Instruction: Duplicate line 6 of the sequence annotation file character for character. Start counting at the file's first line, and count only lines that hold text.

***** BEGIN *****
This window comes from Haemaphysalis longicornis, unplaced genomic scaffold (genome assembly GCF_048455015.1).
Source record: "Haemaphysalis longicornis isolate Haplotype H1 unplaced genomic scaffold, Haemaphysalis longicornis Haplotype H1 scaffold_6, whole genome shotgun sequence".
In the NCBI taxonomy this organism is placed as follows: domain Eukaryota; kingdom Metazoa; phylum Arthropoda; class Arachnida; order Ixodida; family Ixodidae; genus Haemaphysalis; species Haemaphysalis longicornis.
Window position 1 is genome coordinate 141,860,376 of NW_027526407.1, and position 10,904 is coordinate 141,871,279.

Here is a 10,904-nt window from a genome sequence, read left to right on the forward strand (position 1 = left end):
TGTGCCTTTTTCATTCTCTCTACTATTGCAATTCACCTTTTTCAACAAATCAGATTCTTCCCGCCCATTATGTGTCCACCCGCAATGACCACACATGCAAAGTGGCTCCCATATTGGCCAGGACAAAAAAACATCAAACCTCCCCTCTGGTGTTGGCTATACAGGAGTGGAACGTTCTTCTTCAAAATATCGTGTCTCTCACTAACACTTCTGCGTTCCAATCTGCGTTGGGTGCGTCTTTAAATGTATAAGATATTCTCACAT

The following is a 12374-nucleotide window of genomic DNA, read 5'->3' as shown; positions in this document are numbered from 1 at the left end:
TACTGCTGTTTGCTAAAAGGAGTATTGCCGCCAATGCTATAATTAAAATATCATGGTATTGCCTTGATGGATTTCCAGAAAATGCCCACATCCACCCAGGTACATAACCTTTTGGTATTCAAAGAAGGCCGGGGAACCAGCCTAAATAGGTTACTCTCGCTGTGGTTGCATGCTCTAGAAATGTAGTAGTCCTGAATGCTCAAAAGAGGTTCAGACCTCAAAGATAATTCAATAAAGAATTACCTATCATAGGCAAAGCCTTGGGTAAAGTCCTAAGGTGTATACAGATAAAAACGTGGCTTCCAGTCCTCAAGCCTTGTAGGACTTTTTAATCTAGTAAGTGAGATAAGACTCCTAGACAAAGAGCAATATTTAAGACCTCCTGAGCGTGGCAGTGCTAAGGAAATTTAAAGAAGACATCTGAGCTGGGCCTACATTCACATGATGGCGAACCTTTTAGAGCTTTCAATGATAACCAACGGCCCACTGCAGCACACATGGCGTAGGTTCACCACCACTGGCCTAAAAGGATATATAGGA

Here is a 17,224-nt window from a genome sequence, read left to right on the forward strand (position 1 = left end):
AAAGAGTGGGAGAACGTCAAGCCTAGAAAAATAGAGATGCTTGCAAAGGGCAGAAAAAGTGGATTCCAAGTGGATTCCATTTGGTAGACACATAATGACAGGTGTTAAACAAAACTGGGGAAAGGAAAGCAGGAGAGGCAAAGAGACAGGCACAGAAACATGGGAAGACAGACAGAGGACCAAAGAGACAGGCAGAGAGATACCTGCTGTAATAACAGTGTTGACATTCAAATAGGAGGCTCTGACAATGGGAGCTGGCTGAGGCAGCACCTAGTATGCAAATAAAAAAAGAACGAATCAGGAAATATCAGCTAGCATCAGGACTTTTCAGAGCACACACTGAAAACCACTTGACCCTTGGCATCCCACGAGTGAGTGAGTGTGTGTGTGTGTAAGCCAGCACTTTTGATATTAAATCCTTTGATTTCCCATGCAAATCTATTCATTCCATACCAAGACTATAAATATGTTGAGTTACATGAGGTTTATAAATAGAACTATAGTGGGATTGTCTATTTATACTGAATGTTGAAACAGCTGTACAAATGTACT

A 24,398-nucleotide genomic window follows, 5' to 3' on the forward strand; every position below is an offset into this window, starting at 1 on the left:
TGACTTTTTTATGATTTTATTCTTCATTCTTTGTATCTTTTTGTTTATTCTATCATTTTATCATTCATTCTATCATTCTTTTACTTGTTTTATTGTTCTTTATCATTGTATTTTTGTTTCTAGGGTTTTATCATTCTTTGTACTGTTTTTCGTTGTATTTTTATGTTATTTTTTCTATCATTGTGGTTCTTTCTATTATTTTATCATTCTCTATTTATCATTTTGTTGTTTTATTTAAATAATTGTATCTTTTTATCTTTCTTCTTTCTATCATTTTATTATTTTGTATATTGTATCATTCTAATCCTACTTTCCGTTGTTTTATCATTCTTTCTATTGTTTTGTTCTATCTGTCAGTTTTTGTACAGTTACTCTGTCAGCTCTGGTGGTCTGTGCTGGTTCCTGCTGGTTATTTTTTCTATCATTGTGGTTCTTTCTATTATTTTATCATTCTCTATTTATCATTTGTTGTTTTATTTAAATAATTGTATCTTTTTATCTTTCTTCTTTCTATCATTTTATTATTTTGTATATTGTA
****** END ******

TGTGCCTTTTTCATTCTCTCTACTATTGCAATTCACCTTTTTCAACAAATCAGATTCTTCCCGCCCATTATGTGTCCACCCGCAATGACCACACATGCAAAGTGGCTCCCATATTGGCCAGGACAAAAAAACATCAAACCTCCCCTCTGGTGTTGGCTATACAGGAGTGGAACGTTCTTCTTCAAAATATCGTGTCTCTCACTAACACTTCTGCGTTCCAATCTGCGTTGGGTGCGTCTTTAAATGTATAAGATATTCTCACAT